See Also: Pseudomyrmex apache_cf
Taxonomic History (provided by Barry Bolton, 2018)
(According to curated Geolocale/Taxon lists)Nearctic Region: United StatesNeotropical Region: Mexico
ranges from California to east Texas, and south into northern Mexico (Ward, 1985).
A denizen of xeric habitats, P. apache
nests in sizable dead branches (1-12 cm diameter) of various trees (especially live oaks) and large woody shrubs, usually taking advantage of beetle-bored cavities. By state and country. nest-site records are as follows (Ward, 1985):
- Texas: Prosopis glandulosa, Quercus grisea.
- Arizona: Populus sp., Prosopis sp., Quercus arizonica, Q. emoryi, Q. grisea, Q. oblongifolia, Q. turbinella.
- California: Arctostaphylos manzanita, Fraxinus gall, Pinus attenuata cone, Quercus chrysolepis, Q. wislizenii, Umbellularia californica.
- Mexico: Prosopis sp., Quercus emoryi, Q. fusiformis, Q. oblongifolia, Q. santaclarensis.
Ward (1985) dissected 13 nests (from Texas, Arizona and California), of which five contained no dealate females, six contained a single queen, one contained two functional (i.e. inseminated) queens, and one contained 6 dealate queens. Thus, this species is at least occasionally polygynous and, judging from the queenless nests, polydomous. For two of the five queenless nests, queenright nests were located on the same tree or shrub.
Ward (1985) recorded two observations of lone foraging (presumably colony founding) dealate queens: one on the trunk of a Quercus arizonica tree in September (Arizona) and the other on an Arctostaphylos bush in February (northern California). The latter queen was dissected and found to be inseminated but possessing preoviposition ovaries (ovarioles short; corpora lutea absent). Alates of P. apache have been collected in March, April, and July to November, suggesting that mating may occur in more than one season.
is found throughout most of California except the mountains and extreme north. It occurs in chaparral, oak woodland, mixed (oak-pine-douglas fir) forest, coastal sage scrub, and desert riparian sites. Nests have been collected in dead branches of Arctostaphylos
. There are also records from a Fraxinus
gall and a Pinus attenuata
cone. Workers appear to be generalist scavengers. Alates are produced sporadically throughout the year.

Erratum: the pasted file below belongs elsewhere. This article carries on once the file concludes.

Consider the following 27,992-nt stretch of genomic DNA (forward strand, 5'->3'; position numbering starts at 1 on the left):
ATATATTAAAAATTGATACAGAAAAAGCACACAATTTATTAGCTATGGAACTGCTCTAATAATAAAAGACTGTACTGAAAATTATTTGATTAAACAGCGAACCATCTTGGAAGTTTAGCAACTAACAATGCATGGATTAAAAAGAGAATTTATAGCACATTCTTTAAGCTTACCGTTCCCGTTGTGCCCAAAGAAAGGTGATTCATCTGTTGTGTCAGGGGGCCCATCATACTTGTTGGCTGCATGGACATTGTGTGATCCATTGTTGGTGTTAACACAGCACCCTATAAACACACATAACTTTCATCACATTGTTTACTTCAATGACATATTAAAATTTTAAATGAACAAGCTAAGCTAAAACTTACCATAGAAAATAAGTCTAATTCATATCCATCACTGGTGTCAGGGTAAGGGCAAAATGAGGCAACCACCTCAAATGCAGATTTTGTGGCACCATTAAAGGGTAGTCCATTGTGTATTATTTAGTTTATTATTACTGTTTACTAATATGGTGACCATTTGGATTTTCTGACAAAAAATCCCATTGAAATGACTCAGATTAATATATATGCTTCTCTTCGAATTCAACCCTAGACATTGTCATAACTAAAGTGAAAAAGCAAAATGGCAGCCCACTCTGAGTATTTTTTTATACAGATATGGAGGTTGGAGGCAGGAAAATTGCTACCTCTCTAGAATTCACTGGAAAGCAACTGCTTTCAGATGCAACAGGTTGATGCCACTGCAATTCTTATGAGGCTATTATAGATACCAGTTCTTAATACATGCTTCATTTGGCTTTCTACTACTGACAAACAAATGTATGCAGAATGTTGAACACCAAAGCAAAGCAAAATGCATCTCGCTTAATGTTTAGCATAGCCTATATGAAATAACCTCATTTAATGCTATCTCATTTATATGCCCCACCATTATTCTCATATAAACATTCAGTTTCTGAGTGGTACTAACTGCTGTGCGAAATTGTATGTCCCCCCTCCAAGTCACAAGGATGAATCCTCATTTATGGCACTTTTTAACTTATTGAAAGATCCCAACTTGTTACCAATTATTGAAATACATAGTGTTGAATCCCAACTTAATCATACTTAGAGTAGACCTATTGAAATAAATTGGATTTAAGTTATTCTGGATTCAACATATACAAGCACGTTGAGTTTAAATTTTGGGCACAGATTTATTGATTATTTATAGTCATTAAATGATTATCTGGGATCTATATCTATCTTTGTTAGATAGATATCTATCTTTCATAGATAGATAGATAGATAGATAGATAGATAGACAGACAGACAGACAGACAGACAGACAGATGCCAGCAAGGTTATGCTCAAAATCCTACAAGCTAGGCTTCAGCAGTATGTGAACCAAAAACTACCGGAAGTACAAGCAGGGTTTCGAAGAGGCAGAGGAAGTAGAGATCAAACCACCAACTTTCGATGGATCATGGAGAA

- median clypeal lobe laterally rounded
- eyes relatively short, such that scape length subequal to eye length (SL/EL 0.90-1.00)
- minimum distance between frontal carinae subequal to basal width of scape
- moderate size (HW 0.83-1.04)
- standing pilosity sparse (generally absent from mesonotum and propodeum)
is superficially similar to some orange-colored members of the P. pallidus
group, but it can be recognized by the well separated frontal carinae, laterally rounded anterior clypeal margin, short eyes relative to scape length, and (in the male) ventrally pointed pygidium. P. apache workers also tend to be larger. more densely sculptured (hence less shiny), and more setose than those of other pallidus group species. Size alone (worker HW > 0.82) will separate P. apache from all Nearctic pallidus-group species except P. pallidus and P. seminole. In addition to the character differences mentioned above, P. apache can usually be distinguished from P. pallidus and P. seminole by the presence of a pair of erect setae, one on either side of the median ocellus, in the worker. In P. apache workers these two setae are always present and usually as long as the ocellar distance (OD). In P. seminole and P. pallidus workers these setae are either absent or shorter than OD.
Creighton, W. S. 1953 ("1952"). Pseudomyrmex apache
, a new species from the southwestern United States (Hymenoptera: Formicidae). Psyche (Cambridge) 59: 131-142.
Creighton, W. S. 1954. Additional studies on Pseudomyrmex apache
(Hymenoptera: Formicidae). Psyche (Cambridge) 61: 9-15.
Ward, P. S. 1985. The Nearctic species of the genus Pseudomyrmex
(Hymenoptera: Formicidae). Quaestiones Entomologicae 21: 209-246.
Taxonomic Treatment (provided by Plazi)
Specimen Habitat Summary
Found most commonly in these habitats: 20 times found in oak woodland, 25 times found in chaparral, 10 times found in oak-juniper woodland, 13 times found in chaparral on serpentine, 4 times found in oak-pine-juniper woodland, 4 times found in Cupressus grove on serpentine, 4 times found in Chihuahuan desert scrub, 0 times found in Tropical hardwood forest, 0 times found in Desert canyon forest, 2 times found in Quercus-Pinus-Pseudotsiuga forest, ...
Found most commonly in these microhabitats: 50 times on Arctostaphylos, 3 times dead branch Quercus arizonica, 5 times ex dead branch Arctostaphylos, 3 times ex dead branch Quercus emoryi, 2 times ex dead branch of Quercus emoryi, 2 times nest in dead oak branch, 0 times ex Arctostaphylos, 2 times foraging on fence and grape vine, 1 times ex dead branch of live oak, 1 times ex branch of Quercus wislizenii, 2 times ex dead branch Quercus wislizenii, ...
Collected most commonly using these methods: 5 times Search, 0 times Hollow twig, 1 times In Quercus oblongifolia, 1 times off tree, 2 times hand collecting, 0 times In tree, 1 times Dead branch, 0 times malaise trap, 1 times Dead branch of mesquite, 1 times Nest in tree, 1 times direct collection, ...
Elevations: collected from 60 - 2020 meters, 779 meters average
Type specimens: Paratype: fmnhins0000105044, fmnhins0000105045, fmnhins0000105046, fmnhins0000118383; paratype of Pseudomyrmex apache: casent0902872
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